2012 has been a sizzling year for telecom also-ran Sprint Nextel (NYSE:S) — despite Thursday’s 4% losses, the stock’s 120% run has made it one of the market’s best performers year-to-date.
But considering that monumental rise has the stock currently above $5 just five years after it was trading in the low $20s … well, investors might want to proceed with a little caution. Or maybe even head back toward the doors.
Sprint has made real strides in improving its business. In the latest quarter, the company generated $209 million in free cash flow — an impressive feat in light of the large investments the company had to make in its network infrastructure. In all, Sprint has $6.8 billion in the bank.
The company also showed progress with its key metrics. For instance, over the past year, the postpaid average revenue per user increased by $4.31 to $63.38, a record. Sprint also has been getting control of its churn, which came to 1.69% in the quarter — also the best in the company’s history, and an indication that its efforts to improve customer service are getting results.
Sprint is on track with its Network Vision plan, in which the company is deploying new 4G LTE service — it’s currently available in 15 cities, including five major metro areas, and the upgrade should be complete by the end of 2013.
As for the Apple (NASDAQ:AAPL) iPhone business, Sprint certainly is getting a nice boost there, too. After all, about 40% of the activations represent new customers — and these customers typically have low churn rates.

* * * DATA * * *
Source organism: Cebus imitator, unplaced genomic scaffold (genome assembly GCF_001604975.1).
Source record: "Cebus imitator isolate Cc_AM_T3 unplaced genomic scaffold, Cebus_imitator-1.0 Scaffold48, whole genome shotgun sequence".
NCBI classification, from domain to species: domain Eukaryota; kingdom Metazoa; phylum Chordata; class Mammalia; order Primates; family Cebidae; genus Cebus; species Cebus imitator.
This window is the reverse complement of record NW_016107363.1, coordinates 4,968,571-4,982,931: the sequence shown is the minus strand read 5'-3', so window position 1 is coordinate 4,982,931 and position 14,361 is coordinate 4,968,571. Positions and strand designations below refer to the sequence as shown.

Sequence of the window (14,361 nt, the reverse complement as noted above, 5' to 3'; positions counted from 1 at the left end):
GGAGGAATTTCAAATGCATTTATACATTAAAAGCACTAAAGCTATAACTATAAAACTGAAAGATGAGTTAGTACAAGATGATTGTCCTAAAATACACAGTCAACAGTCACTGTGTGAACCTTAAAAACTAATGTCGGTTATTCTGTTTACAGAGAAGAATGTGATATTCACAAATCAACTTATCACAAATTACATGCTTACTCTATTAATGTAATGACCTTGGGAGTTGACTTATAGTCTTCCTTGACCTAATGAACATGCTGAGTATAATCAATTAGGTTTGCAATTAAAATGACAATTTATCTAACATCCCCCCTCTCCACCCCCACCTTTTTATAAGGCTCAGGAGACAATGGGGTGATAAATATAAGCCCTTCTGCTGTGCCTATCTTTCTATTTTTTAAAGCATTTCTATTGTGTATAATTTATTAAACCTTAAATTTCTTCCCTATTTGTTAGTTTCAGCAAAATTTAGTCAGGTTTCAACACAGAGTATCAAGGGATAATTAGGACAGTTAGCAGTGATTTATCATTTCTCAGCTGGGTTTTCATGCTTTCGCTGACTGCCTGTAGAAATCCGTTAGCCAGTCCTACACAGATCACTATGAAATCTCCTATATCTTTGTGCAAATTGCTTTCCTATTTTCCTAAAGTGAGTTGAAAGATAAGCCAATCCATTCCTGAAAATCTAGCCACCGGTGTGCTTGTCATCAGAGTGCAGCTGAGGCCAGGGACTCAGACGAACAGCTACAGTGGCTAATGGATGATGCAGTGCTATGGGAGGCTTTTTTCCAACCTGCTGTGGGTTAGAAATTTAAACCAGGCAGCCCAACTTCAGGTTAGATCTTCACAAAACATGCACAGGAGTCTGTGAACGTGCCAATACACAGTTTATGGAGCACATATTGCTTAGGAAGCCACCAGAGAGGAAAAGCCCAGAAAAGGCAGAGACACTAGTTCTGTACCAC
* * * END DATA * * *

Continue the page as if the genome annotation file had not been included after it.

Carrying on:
All of this sounds good, right? Definitely. But there’s a little trouble behind the good, and investors need to pay attention to these important factors.
First, Sprint has taken a low-cost strategy, which has differentiated the company from its duopolistic rivals, AT&T (NYSE:T) and Verizon (NYSE:VZ) — but which pressure margins, especially as its members continue to take full advantage of Sprint’s unlimited data plans. And Sprint might reach for a dictionary if you said “profits” within earshot.
Also, the adoption of the iPhone business is nice, but far from a cure-all. Sprint is on the hook for at least 30.5 million devices through 2014, and that deal involves major subsidies. Ergo, any slowing of iPhone sales could prove to be a big problem. Considering the persistent weakness of the global economy, and the high price of iPhones, this is entirely possible — despite iPhone’s mania.
Meanwhile, Sprint still must spend heavily on advertising to compete against AT&T and Verizon, which have the lead with their own LTE networks.
Sprint has done a tremendous job pulling out of its slump, and it continues to rack up private and governmental deals. But the company still is subject to a number of risks, and perhaps the biggest is the new iPhone, which could put Sprint’s stock price in jeopardy if reception is anything but fantastic.
While a continued revival might be in Sprint’s cards, it has made an almost unchecked run for a company with plenty of red ink and near-dominant competition. If you’ve been in Sprint and enjoyed part of this year’s doubling, do yourself a favor and take some profits. You’ll probably have a chance to get back in for a discount.
Tom Taulli runs the InvestorPlace blog IPOPlaybook, a site dedicated to the hottest news and rumors about initial public offerings. He also is the author of “All About Short Selling” and “All About Commodities.” Follow him on Twitter at @ttaulli. As of this writing, he did not own a position in any of the aforementioned securities.